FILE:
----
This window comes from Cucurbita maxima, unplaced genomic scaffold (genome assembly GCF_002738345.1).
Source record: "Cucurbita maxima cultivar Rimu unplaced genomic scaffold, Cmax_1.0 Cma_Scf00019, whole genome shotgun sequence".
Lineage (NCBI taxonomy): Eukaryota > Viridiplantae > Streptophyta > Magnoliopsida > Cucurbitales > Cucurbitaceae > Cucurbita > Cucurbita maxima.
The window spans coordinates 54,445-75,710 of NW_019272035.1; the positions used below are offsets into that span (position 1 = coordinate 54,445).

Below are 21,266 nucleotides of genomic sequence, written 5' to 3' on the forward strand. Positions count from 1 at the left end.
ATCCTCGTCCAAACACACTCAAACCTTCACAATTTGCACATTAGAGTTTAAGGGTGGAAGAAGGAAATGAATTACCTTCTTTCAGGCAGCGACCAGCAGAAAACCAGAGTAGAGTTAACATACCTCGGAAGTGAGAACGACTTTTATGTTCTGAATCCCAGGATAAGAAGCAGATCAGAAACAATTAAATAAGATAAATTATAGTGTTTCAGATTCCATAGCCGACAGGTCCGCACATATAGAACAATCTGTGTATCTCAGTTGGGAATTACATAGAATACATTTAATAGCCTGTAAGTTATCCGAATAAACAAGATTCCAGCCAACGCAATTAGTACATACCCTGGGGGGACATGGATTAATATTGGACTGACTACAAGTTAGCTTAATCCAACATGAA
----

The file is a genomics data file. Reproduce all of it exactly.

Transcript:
This window comes from Cucurbita maxima, unplaced genomic scaffold (genome assembly GCF_002738345.1).
Source record: "Cucurbita maxima cultivar Rimu unplaced genomic scaffold, Cmax_1.0 Cma_Scf00019, whole genome shotgun sequence".
Lineage (NCBI taxonomy): Eukaryota > Viridiplantae > Streptophyta > Magnoliopsida > Cucurbitales > Cucurbitaceae > Cucurbita > Cucurbita maxima.
The window spans coordinates 54,445-75,710 of NW_019272035.1; the positions used below are offsets into that span (position 1 = coordinate 54,445).

Below are 21,266 nucleotides of genomic sequence, written 5' to 3' on the forward strand. Positions count from 1 at the left end.
ATCCTCGTCCAAACACACTCAAACCTTCACAATTTGCACATTAGAGTTTAAGGGTGGAAGAAGGAAATGAATTACCTTCTTTCAGGCAGCGACCAGCAGAAAACCAGAGTAGAGTTAACATACCTCGGAAGTGAGAACGACTTTTATGTTCTGAATCCCAGGATAAGAAGCAGATCAGAAACAATTAAATAAGATAAATTATAGTGTTTCAGATTCCATAGCCGACAGGTCCGCACATATAGAACAATCTGTGTATCTCAGTTGGGAATTACATAGAATACATTTAATAGCCTGTAAGTTATCCGAATAAACAAGATTCCAGCCAACGCAATTAGTACATACCCTGGGGGGACATGGATTAATATTGGACTGACTACAAGTTAGCTTAATCCAACATGAA